MechChem Africa January-February 2021
The NFTN: supporting localisation and growth
MCA talks to Sandy Majatladi, programme manager for the National Foundry Technology Network (NFTN), about his vision for the South African metal casting industry and the successful interventions that are transforming the industry into a globally competitive one.
T he National Foundry Technology Network (NFTN) is a Department of Trade, Industry and Competition (dtic) initiative that is hosted by the CSIR. “Our vision is to increase the global competitiveness of the SouthAfrican foundry industry, especiallywith respect todistressed foundries: through technical interventions and the development of skills and capacity,” begins NFTN programme manager, Sandy Majatladi. Key focus areas include capacity building; technical and regulatory assistance; skills development and stakeholder relations and awareness. “Ultimatelywehope to reduce the need for imports and increase local produc- tion and investment in the sector,” he says. “Local foundries are competent to manufac- ture to internationally accredited standards.
There should therefore be no need to import castings due to concerns about locally avail- able foundry capacity or quality,” he adds. “The NFTN offers tool and product de- velopment to capacitate foundries; process optimisation to enhance competitiveness and efficiency; and technology transfer to bring state-of-the-art technologies into use at our foundries – and all of these contribute towards competitiveness,” he notes. Froma regulatory perspective, SA’sNFTN offers support for the implementation of quality management systems to enable local foundries to compete internationally and to align their processes and end quality with international benchmarks. “As an example, we recently supported the accreditation of three local foundries with PED/EU certifica - tion: KEW (Kimberley Engineering Works),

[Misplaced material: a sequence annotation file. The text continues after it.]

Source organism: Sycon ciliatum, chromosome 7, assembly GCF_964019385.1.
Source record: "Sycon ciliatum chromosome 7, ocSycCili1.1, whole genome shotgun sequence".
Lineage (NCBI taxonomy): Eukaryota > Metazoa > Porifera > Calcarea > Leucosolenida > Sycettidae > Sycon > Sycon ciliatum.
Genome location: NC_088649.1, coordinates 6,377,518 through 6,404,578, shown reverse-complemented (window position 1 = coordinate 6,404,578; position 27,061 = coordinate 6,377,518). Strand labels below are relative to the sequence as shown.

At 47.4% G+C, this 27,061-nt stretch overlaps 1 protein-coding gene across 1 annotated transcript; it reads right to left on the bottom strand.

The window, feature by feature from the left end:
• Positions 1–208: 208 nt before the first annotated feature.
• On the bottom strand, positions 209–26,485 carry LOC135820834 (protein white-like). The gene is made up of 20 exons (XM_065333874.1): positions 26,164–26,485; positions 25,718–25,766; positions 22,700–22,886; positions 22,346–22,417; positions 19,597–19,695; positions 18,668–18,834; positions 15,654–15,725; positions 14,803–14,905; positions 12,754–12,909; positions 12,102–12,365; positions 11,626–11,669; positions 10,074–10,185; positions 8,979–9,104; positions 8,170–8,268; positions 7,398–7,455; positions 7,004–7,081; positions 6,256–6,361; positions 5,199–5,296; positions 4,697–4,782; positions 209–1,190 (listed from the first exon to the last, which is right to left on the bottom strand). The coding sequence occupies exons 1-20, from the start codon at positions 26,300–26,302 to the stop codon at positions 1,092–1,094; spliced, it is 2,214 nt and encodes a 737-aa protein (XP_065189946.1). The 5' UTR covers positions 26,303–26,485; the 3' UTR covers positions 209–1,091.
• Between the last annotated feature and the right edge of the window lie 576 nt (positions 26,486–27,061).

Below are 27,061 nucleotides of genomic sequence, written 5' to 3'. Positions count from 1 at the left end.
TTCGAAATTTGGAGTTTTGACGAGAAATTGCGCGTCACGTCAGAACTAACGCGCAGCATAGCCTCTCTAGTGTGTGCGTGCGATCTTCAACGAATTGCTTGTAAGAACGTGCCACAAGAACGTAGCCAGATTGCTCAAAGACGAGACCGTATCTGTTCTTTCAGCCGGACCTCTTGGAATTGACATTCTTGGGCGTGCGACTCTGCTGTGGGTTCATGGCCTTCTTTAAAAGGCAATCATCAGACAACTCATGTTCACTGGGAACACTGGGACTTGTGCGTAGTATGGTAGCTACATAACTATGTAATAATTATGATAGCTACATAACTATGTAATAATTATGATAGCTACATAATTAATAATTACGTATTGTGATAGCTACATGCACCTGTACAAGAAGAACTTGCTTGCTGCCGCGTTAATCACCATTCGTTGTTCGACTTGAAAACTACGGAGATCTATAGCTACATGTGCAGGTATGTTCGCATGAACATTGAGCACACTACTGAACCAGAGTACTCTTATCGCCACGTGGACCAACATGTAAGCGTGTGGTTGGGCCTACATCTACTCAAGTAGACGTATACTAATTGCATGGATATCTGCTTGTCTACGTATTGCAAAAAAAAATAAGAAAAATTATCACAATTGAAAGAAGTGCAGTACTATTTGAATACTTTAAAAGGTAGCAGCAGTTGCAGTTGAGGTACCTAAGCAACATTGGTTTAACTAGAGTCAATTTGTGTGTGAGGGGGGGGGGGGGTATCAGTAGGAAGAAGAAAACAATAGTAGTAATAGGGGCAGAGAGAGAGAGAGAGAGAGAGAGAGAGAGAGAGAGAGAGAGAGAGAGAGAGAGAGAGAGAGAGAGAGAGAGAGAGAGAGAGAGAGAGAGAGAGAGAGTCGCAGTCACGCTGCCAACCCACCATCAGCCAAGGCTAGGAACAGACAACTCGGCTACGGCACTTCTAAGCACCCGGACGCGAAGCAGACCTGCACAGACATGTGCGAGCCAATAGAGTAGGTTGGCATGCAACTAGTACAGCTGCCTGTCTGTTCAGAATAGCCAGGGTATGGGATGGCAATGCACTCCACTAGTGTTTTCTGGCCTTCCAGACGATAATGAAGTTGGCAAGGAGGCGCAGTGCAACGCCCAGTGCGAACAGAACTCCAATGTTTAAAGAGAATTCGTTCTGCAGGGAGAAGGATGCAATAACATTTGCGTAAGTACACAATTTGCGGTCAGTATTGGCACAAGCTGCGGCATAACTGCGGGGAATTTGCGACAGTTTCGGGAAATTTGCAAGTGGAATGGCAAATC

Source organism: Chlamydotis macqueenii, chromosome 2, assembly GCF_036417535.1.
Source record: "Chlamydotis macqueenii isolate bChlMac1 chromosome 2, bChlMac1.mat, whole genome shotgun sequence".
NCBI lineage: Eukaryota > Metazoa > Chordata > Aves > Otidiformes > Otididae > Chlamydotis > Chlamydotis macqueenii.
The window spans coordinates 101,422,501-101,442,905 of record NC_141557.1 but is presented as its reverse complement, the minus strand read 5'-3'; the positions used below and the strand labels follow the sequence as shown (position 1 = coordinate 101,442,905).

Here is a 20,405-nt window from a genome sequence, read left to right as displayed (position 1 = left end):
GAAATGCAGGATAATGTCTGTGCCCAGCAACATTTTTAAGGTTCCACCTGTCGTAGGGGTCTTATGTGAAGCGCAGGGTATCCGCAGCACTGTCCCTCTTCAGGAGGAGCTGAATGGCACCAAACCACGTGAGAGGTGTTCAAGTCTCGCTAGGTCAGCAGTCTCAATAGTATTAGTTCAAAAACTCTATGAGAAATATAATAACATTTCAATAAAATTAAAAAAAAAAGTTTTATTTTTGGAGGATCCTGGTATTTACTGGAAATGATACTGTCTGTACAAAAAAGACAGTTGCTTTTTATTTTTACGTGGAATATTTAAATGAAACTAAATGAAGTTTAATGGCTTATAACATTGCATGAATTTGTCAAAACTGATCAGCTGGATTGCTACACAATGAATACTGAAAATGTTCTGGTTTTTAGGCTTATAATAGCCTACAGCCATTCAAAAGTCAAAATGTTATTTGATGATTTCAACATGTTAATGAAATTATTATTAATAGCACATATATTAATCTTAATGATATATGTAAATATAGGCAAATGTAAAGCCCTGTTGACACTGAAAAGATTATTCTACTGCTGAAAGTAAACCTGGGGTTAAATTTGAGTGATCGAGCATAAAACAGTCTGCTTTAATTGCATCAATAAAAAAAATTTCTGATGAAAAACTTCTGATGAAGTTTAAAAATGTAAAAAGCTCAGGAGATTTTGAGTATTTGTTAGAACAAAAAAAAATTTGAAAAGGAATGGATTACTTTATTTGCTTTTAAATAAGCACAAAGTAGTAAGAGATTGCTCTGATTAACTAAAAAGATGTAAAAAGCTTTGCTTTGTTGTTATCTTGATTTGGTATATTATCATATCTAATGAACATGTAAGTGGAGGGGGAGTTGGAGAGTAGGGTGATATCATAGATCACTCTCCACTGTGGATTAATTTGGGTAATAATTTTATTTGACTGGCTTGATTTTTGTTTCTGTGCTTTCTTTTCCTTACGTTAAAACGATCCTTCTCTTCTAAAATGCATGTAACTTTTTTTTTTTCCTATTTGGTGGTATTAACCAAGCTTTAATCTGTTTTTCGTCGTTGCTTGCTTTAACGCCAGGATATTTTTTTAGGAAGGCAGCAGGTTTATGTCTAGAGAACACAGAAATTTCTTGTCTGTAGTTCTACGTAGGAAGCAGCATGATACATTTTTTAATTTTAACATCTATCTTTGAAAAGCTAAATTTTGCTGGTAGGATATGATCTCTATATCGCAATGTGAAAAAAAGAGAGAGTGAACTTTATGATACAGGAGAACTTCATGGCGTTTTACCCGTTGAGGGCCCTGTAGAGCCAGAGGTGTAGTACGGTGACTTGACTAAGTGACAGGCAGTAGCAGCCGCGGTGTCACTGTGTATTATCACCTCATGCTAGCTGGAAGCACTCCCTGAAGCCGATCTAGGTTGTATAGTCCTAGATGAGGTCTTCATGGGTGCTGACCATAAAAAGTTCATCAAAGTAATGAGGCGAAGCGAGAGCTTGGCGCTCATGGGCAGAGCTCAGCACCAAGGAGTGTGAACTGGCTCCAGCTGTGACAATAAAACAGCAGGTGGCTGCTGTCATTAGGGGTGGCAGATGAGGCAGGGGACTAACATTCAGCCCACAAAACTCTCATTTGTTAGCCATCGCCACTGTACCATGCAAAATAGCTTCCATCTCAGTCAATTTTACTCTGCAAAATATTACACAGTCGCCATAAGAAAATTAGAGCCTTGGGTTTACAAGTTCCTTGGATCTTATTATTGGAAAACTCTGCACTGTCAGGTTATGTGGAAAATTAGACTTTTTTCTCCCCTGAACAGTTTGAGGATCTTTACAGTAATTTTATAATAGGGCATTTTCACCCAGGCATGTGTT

RelyIntracast and Vestcast. By supporting this strategic in- tervention, we have not only enabled these local foundries to penetrate the global markets, we have proved that, in terms of quality, our local foundry sector can competewith thebest in theworld,”Majatladi informs MechChem Africa. Prior to this intervention, only one South African foundry was accredited to the PED/ EU certification for the manufacture of CE-stamped castings – and this foundry was liquidated in 2016. We now have three companies in South Africa that can offer this level of certification insteadof theonewehad for so many years – and by 2024 we hope to have one or twomore to further support this growing need,” he adds. The role of the NFTN in the PED EU certification process beginswith an initial as - sessment of a foundry to determine whether it meets the criteria for producing castings to the required quality. “We then arrange for a consultant to work on a pre-determined timeline to get the foundry ready for an audit. Once the whole PED system is incorporated into the company, an authorised PED audit specialist such as TÜV is appointed to assess eachcompanyandrecommendit forcertifica - tion,” Majatladi explains. Many CE-stamped metal castings and components are imported into South Africa fromcountries suchasChina, India andBrazil. PED-certified South African companies are able to supply all local companies that require CE-stamped castings for use in their pumping systems, valves and other equipment, while alsohavingaccesstotheglobalexportmarket. During COVID-19, the NFTN continued to support the foundry industry. “In fact, because the borders were closed to imports, there has been an increase in the number of foundries supplying the localmarket. This has shown that our industry has the capacity and the capability to supply to the local market, most notably to thepower andpetrochemical industries,” Majatladi says. With respect to higher level training, the NFTN has partnered with the Gauteng Foundry Training Centre to develop an ar-
The NFTN’s vision is to increase the global competitiveness of the South African foundry industry, especially with respect to distressed foundries.
32 ¦ MechChem Africa • January-February 2021
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